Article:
To positively affect costs, lead times, and to maintain optimal stocks, this facility will leverage the firm’s global procurement footprint and lean supply to reduce or eliminate buffer stocks and lead-times. Caterpillar’s current supply chain operates with high visibility and a high level of collaboration with its vendors, dealerships, and service centers to manage demand efficiently. The Korea location will establish a customer pull strategy implementing a Kanban system to reduce inventory levels and matching the need determined by the customer instead of using standard MRP systems planning, which push production rather than allowing the customer’s demand to signal manufacturing and assembly.
Using JIT inventory management, this facility will reduce safety stocks to a minimum, but at optimal levels to meet customer demand. “The underlying JIT philosophy is to produce or supply whatever is needed, wherever needed, and whenever required, just in time with almost no inventories to be maintained” (Vrat, 2014).
“Our global operations are dependent upon products manufactured, purchased, and sold in the U.S. and internationally, including in countries with political and economic instability or uncertainty… Operating in different regions and countries expose us to a number of risks”(Annual Reports, 2018).
The transparency and visibility the Caterpillar has created in their supply chain allows them to establish JIT inventory practices and pull demand instead of holding inventory as in a push manufacturing scenario. Because of the shorter lead time, mass customization and make-to-order capabilities, it enables them to utilize their consolidated global operations closest to the country where the expansion occurs, reducing logistics costs with a faster delivery time with a smaller footprint, with stepwise increases mirroring actual and not the forecasted or predicted demand. This ability is only possible with an agile, lean organization that fosters partnership, collaboration, transparency, and open communication.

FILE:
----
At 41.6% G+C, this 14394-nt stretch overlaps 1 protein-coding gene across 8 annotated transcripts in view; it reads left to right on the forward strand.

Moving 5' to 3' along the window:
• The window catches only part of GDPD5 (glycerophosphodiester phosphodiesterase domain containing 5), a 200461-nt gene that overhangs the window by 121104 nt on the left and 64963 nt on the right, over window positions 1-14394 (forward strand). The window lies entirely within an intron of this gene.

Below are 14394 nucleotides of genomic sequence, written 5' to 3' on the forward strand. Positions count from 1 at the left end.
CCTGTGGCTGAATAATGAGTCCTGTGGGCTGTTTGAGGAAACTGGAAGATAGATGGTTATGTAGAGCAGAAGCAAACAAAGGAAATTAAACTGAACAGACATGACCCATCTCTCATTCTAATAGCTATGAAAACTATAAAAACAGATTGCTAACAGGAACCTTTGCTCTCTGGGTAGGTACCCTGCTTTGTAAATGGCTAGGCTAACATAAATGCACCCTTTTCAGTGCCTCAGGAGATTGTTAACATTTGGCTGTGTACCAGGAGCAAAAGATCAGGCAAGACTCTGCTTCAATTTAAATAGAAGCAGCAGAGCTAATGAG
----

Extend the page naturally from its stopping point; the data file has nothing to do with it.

”Lean delivers strong bottom-line results and drives profitability through the ups and downs of business cycles… built on the foundation of 6 Sigma, to stay customer-focused, stop defects, improve processes, and eliminate waste”(Annual Reports, 2018).
Given the fact that Caterpillar began to transform into a Lean Six Sigma company in the early 2000s, this transformation has matured this into a cultural change that now permeates every business process in the firm. The typical conversion to a Lean Six Sigma company is around two years, and they have invested in Operational Excellence, which keeps them continuously improving strategically.